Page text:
Here is a story that I recently shared with one of groups online that I belong to:

My parents used to own a cleaning business (They were not janitors, they were sanitation engineers, thank you very much). The side business blossomed and very shortly my parents landed a job cleaning a local Southern Baptist Church. Every Saturday morning, I would wake up at the crack of dawn and go with my parents to this church where they would start cleaning and I would catch up on my Saturday morning cartoons until I was old enough and awake enough to help out. Before we got to the church, we would always go to Hardees for breakfast. Every Saturday morning, and I do mean every Saturday morning, a man would also show up for breakfast. He went by the name “Happy.” To this day, I don’t know his real name. He would come in every Saturday morning and greet everyone. Those he knew, he would chat with a bit. To those he did not know, he would introduce himself and then quickly excuse himself. He never was overbearing or pretentious, just a genuinely nice guy. Here’s the thing: Happy was a nickname given to him. The man was so happy that he actually got a nickname for it! Happy even began attending my home church for awhile, but he never joined. Even then, before he even walked down the aisle to take his seat in the pew, everyone knew him as Happy. If someone ever had the courage to ask Happy why he was so happy, Happy was always very quick to tell you the difference that Jesus had made in his life.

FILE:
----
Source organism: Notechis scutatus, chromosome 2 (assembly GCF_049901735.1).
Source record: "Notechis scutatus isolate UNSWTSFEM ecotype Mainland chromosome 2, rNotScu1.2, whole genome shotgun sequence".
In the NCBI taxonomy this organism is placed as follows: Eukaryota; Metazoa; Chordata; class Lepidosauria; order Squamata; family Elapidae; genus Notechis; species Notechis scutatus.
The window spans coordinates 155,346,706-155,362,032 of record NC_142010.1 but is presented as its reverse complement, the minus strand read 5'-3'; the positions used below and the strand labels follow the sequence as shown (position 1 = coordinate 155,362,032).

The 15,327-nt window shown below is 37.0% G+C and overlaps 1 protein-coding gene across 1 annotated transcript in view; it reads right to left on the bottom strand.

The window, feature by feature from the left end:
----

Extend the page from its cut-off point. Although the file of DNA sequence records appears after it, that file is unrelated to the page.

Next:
One sad day, my Dad picked up the newspaper and brought to our attention that Happy had passed away. Although none of my family knew him very well since he had just started attending our church, and I think that this was the first time that my parents actually knew his real name since it was printed next to his picture in the obituary, we decided to attend the funeral. I was very young, only seven-years old or so, but I will never forget this funeral. It was the closest thing to a party that I had ever witnessed at a funeral. I will never forget my Dad saying that this was not a funeral, this was a “home going.”

To this day, if I ever eat at a Hardees (and that is rare since they are no longer in Michigan), I always think about Happy and his smile and his eagerness to tell others why he had got his nickname. To this day, I don’t think I have ever met a man quite so happy.


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